We often see a battle at the Legislature: The interests of rural Minnesota versus those of the Twin Cities. With Minneapolis liberals leading both the Minnesota House and the Senate, you can imagine who wins more often than not.
A good example of this is in K-12 education funding. Not long ago, Minneapolis’ State Representative Joe Mullery sent a newsletter to his constituents bragging that he and other Minneapolis legislators “got more extra funding per pupil than any other school district,” and that “Minneapolis Public Schools ended up with $16 million more than they expected,” and that “… the rest of the legislature is upset because Minneapolis gets 46 percent more per pupil than the state average.”
Meanwhile, our district schools, which receive $5,000 to $6,000 per student, per year less in state education aid than Minneapolis schools, ended up with puny per pupil increases and are left to clamor for more.
We’re about to see another rural vs. inner city battle at the Capitol, and it involves eliminating the budget deficit, as well as an important tool for creating jobs in rural Minnesota.
Because we are facing a $935 million budget shortfall, the Legislature must find ways to eliminate this problem. Recently, the DFL chair of the Taxes committee - who lives in the metro area - proposed a taxes plan that would help achieve this goal.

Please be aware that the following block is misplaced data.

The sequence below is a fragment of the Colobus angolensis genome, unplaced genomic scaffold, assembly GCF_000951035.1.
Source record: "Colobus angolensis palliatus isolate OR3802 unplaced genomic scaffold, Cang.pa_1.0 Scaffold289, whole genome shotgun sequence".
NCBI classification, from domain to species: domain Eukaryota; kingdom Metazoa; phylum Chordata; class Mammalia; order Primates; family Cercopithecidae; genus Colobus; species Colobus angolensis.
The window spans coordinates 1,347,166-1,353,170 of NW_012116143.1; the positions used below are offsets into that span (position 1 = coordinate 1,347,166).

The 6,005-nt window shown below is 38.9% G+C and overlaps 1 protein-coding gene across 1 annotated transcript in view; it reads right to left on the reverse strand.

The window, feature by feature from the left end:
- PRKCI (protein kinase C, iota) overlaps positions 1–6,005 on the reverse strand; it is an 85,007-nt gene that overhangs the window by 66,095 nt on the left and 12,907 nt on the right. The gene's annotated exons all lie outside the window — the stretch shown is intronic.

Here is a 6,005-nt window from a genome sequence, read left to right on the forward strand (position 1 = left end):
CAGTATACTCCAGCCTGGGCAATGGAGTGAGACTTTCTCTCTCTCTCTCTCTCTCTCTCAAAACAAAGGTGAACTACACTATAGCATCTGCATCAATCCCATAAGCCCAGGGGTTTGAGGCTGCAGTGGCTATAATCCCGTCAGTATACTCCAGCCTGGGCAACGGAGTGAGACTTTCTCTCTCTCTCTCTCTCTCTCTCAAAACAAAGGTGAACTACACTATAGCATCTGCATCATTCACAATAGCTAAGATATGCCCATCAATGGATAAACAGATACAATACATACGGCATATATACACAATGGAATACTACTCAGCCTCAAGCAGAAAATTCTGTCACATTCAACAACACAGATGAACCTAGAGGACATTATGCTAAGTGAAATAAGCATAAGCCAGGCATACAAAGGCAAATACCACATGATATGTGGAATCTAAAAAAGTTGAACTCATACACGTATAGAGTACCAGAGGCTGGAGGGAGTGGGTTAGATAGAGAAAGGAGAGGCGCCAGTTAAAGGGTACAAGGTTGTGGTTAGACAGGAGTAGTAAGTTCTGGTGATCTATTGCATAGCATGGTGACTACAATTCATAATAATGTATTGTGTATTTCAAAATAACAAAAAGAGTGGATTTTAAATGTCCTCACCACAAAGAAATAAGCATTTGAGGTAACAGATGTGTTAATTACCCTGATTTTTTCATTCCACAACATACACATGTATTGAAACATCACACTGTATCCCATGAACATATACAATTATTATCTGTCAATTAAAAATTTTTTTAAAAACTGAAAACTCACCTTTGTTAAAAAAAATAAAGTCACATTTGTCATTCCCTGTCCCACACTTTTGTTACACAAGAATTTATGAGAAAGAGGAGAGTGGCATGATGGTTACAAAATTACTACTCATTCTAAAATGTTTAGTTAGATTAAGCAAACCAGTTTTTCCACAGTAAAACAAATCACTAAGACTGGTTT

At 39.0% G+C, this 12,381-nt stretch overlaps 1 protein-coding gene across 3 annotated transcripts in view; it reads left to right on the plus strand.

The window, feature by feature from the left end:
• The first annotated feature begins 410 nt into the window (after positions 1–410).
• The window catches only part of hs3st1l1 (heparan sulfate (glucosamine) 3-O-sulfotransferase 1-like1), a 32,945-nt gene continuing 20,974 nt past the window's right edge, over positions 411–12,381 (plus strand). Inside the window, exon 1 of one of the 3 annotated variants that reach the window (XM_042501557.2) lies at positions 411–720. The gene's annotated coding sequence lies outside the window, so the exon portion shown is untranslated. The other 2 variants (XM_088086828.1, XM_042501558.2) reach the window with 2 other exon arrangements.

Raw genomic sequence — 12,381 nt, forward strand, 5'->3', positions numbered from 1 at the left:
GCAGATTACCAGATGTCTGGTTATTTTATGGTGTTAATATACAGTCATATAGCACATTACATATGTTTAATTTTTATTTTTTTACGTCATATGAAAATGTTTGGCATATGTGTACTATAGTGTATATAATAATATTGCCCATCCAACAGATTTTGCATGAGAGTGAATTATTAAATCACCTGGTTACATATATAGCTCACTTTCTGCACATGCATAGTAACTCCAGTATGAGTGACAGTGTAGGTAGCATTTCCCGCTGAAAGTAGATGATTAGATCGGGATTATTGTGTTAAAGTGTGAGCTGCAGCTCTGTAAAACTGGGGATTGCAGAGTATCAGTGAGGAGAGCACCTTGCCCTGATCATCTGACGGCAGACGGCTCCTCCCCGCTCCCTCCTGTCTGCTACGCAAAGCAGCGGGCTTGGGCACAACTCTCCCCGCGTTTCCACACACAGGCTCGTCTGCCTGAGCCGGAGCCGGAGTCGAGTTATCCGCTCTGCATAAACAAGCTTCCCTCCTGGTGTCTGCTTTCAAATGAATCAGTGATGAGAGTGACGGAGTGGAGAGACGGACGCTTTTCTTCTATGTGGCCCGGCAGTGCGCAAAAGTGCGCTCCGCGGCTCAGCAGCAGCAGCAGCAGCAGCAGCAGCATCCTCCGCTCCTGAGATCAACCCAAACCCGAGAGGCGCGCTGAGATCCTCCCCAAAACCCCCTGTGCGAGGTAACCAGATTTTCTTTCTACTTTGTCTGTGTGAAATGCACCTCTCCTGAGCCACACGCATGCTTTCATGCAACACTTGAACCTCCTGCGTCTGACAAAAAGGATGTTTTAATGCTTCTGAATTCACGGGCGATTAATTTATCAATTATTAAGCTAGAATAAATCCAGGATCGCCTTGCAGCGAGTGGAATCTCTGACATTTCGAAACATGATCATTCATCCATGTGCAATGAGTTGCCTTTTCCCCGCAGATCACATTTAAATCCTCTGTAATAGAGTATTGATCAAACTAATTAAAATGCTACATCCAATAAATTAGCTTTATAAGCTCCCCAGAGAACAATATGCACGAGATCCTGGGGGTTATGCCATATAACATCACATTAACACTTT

Her bill would wipe out a very successful business tax exemption program that’s being used to attract new businesses to our state. The Bloomington Democrat wants to eliminate the Job Opportunity Building Zones (JOBZ) program, which to date has enticed more than 300 businesses to relocate or expand in Greater Minnesota. Several of these are located in southeastern Minnesota.
The bill also would remove tax breaks from those corporations that have business interests overseas. This may not seem like a big deal, until you realize that our agribusiness corporations - many of which are located in rural Minnesota - also fall into this category. The negative impacts these companies will face due to lost revenue will inevitably be dealt with by our area’s farmers who do business with these companies - as well as by the workers which they employ.
Once again, rural Minnesota is the underdog at the State Capitol. Because The Twin Cities liberals can’t control their spending (we now spend more than $34 billion every two years on state government programs) they are now looking for ways to protect their own constituencies and pet projects, and the only way they can do that is to balance the budget on the backs of rural Minnesotans.
I’m convinced that Republicans and common-sense Democrats could solve this budget crisis by reducing spending growth in the areas that are either the most abused or the most wasteful - like welfare programs for example.
Rural lawmakers on both sides of the aisle realize that job creation is critical to the well being of Greater Minnesota, and would not propose the complete elimination of a program that has kept countless businesses from relocating in our neighboring states.
But as long as the Twin Cities liberals continue to be empowered by their caucus, there is no doubt that the policies that bash rural Minnesota will continue. They won again on the education issue last year. Let’s hope common sense finally prevails on JOBZ.